The Lizard King: The True Crimes and Passions of the World's Greatest Reptile Smugglers

April 15, 2011

Book Shelf

 

The Lizard King: The True Crimes and Passions of the World's Greatest Reptile Smugglers

By Bryan Christy
Twelve, Hatchette Book Group, New York, 2008
Paperback edition $13.99

Reviewed by CHRISTINE HEINRICHS

This is a book about passions and the men whose souls are gripped by them: the passion to collect rare animals, the passion to make money, the passion to defend wildlife and collar the criminals.

Lizard King author Bryan Christy, an SEJ member, gives a good guys-bad guys account of reptile smugglers and the special agent who chased them. The bad guys are so crafty, ingenious, charming and lacking moral inhibition that only the arrival of an equally determined good guy can match them. It’s a great story, the best kind for journalists, because it’s all true.

The book’s modern-day characters include U.S. Fish & Wildlife Service Special Agent Chip Bepler and Mike Van Nostrand, who ran a smuggling network out of South Florida. But Christy’s story begins in the 1940s, long before public interest in biodiversity took hold, when Van Nostrand’s father Raymond was a boy who loved reptiles. A natural salesman and shyster, Raymond was making money before he was out of high school and became involved in supplying zoos and smuggling reptiles.

Raymond was willing to supply other things, too, like cocaine. Eventually, he was convicted on drug charges and sent to jail, though he went on to give evidence against a smuggling kingpin. His son Mike, less attracted to illegal activity than his father, was studying accounting when his father was sent to prison but reluctantly took over the family business. His knack for numbers turned the reptile and cocaine business his father had run out of the garage into Strictly Reptiles, the dominant wholesale reptile business in the nation. The company was part legal and part not.

Enter Bepler, the U.S Fish & Wildlife Service agent. Bepler had gained his love of wildlife through catch-and-release fishing with his father. Sometimes they brought fish home to raise in a pond. After earning a degree in marine biology, Bepler got a job with NOAA, monitoring tuna boats for dolphin bycatch. Though NOAA’s rules don’t allow its monitors to do anything but observe, that didn’t stop Bepler from donning a wet suit and diving down to help dolphins escape the nets.

Tired of life on tuna boats, Bepler joined the Fish & Wildlife Service and was assigned to New York, where he learned the subterfuges of reptile smugglers. Techniques included taping the legs of tortoises together and balling them into socks, hiding snakes in false crate bottoms and secret compartments in luggage, and packing rare species in with legal ones. “Importers tested your knowledge, counting on you not to know whether fifty dirt-covered baby tortoises were all Indian star tortoises, Burmese star tortoises, or Madagascan plowshare tortoises — a crown jewel in the smugglers’ world,” Bepler said. Rare Gray’s monitor lizards were unlikely to be found under fifty legal jumping and biting Tokay geckos.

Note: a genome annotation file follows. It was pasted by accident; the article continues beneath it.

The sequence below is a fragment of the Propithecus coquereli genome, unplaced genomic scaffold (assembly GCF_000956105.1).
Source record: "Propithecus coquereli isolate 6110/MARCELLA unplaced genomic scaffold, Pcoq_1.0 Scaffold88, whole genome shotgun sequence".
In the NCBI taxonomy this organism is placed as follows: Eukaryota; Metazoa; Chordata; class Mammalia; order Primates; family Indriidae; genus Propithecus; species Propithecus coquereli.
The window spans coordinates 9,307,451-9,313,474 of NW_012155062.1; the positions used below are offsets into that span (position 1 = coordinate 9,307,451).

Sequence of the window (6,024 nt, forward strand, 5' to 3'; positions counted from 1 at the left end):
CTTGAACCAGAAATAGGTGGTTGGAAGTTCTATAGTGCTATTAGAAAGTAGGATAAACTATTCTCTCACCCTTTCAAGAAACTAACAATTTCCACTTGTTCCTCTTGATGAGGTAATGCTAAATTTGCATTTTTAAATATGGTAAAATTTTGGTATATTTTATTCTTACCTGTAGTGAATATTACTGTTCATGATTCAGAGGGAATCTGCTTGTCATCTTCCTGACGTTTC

“Bepler had a vision, a willingness to look at all of the wildlife crime going on in the United States and ask, ‘What is the engine, and how do I stop it?’” Christy writes. But Bepler’s work on barn owls and alligators got laughed at by federal attorneys in New York who were making racketeering cases against John Gotti. Bepler saw that he’d have to take down Strictly Reptiles on Van Nostrand’s home turf, South Florida.

Bepler transferred from New York to Miami — one major wildlife entry port to another. The new South Florida assignment was like “Siberia with mosquitoes and paperwork,” Christy writes. The tale of how he caught Van Nostrand is as compelling as any suspense bestseller. Tough interviews with mules who agreed to turn over evidence, dogged surveillance and teamwork with foreign law enforcement officers gave Bepler enough evidence to raid Strictly Reptiles’ warehouse. At the same time, raids were executed on Van Nostrand’s partners in New York, North Carolina and New Mexico, plus 10 locations in the Netherlands and two in Indonesia.

Van Nostrand decided to cooperate in exchange for a lighter sentence. He served eight months and his information helped take down many other South Florida reptile smugglers. The ripple effect of major U.S. arrests resulted in arrests around the world of other conduits in the global smuggling operations.

After Bepler made the case against Van Nostrand, he went on to join Fish & Wildlife’s special operations team, going undercover to find other ways to stop the illegal wildlife trade engine. But three months after he completed training, he was diagnosed with glioblastoma multiforme, an aggressive brain cancer. He died 25 months later.

Van Nostrand spoke at Bepler’s funeral, describing him as a good father and tenacious investigator. He told the mourners if Bepler hadn’t come down from New York, he never would have stopped smuggling and realized the error of his ways. “I’m gonna miss him,” he said.

Strictly Reptiles is still in business in Florida, trading in insects and other invertebrates such as scorpions, hermit crabs, spiders, centipedes and some small mammals, such as rare gerbils, hedgehogs and sugar gliders. The list of rare species is long. I wrote the names down while reading this book, looking up critters such as tuataras and Sandy Cay Rock iguanas. These creatures are beautiful and exert a powerful appeal, and it is unfortunate that illustrations were not included in this book.

Christy found great material and did it justice. I miss all the characters in it already and look forward to his next book.

Christine Heinrichs is author of two books on traditional breed domestic poultry but is turning her attention to marine mammals on California’s Central Coast.

* From the quarterly newsletter SEJournal, Spring 2011 issue.